The writer Jay McInerney once said that every generation needed a Manhattan novel, one that captured the culture and sentiment of the time. While his novel Bright Lights, Big City was quite innovative with the use of the second person, as well as with its insight into the publishing industry and New York’s vibrant night life, it by no means captures all of New York. Ryan Black’s The Tenant of Fire might not be a direct response to McInerney’s novel, but it is a response to the narrative that life in New York only happens in Manhattan or Brooklyn. Black examines life in the outer boroughs, specifically Queens, and with narrative poems that always seek to explore the entirety of a situation, event, or memory, what results in an important collection that adds voice to the eight million that call New York home.
In 2011, controversy hit the American poetry scene when Claudia Rankine critiqued Tony Hoagland’s poem “The Change.” The poem is told from the perspective of a white narrator who, upon walking though a lobby, gets sucked into a tennis match playing on the TV screen. The match is between a black female tennis player and a white player, and the speaker so candidly expresses that he wants the white player to win because she is a part of their “tribe,” and the cultural changes that are happening in the country are coming as a shock to them. The poem, apart from the license it takes with the speaker’s prejudices, is insular in its perspective, and doesn’t even wholeheartedly attempt to adequately explain the cultural surroundings of the moment that led to this point. Black tackles what is pretty much the same moment, Serena and Venus Williams achieving success and stardom, in “The Rise of the Colored Empires,” and he allows his speaker to spend time looking at what the Williams sisters endured when they arrived at that moment:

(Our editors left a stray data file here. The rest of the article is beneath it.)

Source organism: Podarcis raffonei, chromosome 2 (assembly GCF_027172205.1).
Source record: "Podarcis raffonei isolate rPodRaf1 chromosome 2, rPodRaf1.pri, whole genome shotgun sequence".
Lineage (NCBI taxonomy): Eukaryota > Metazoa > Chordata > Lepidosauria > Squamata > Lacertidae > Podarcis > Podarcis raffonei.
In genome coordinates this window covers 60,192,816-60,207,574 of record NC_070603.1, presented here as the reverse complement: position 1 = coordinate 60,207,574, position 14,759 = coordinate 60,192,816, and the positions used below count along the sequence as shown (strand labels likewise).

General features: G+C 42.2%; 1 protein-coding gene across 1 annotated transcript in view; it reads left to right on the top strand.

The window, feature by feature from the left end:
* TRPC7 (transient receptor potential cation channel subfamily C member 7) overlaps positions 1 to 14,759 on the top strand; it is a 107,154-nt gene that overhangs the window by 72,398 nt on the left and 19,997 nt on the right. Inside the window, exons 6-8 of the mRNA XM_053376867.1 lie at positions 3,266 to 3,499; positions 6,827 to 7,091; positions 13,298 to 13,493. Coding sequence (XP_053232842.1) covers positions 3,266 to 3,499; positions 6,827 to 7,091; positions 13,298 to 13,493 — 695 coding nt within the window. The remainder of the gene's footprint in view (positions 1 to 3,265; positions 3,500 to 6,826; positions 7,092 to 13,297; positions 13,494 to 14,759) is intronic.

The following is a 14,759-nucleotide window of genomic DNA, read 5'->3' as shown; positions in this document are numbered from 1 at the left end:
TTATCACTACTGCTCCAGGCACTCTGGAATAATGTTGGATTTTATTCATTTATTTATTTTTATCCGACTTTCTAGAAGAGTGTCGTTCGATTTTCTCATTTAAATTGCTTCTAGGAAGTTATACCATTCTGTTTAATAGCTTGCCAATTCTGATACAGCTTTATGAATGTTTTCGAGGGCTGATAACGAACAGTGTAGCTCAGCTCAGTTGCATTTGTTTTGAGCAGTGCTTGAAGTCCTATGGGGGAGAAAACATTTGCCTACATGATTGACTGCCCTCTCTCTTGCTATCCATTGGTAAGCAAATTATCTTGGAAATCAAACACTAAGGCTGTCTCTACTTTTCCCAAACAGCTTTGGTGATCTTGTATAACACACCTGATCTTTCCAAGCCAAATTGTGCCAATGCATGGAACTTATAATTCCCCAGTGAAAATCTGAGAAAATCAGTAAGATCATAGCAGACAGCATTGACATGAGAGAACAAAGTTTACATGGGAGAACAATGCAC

The city’s split. It is what it is, Serena admitted. At the French Open,
the crowd boos, but they’re young, they’re kids, she added, thinking back
to California, to 2001 at Indian Wells, where the sold-out crowd,
retirees and baby boomers, serenaded the sisters with worse than insult.
Venus had withdrawn minutes before her semifinal match against Serena.
Two days later, at the finals, walking down with Venus to the players’ box,
Richard Williams turned to face the heckling crowd, nearly delighted
by the scene, grinned, and raised his left fist in the air like a wild John Carlos.
Serena publicly thanked him. She’s never returned to defend her title.
Black doesn’t merely say that the Williams sisters won their matches but goes into the racial and misogynistic insults they were subjected to because they were beginning a new era in a sport that had few people of color. Simultaneously, the speaker relates this changing era to the change that his parents and parents’ friends are experiencing, not to mention his own growth and understanding of the world, which he views partially through the lens of Nick Carraway and The Great Gatsby (a book he is reading for the first time). The speaker is no doubt experiencing the events on the periphery, but he knows he is a witness to something he will soon play a bigger role in.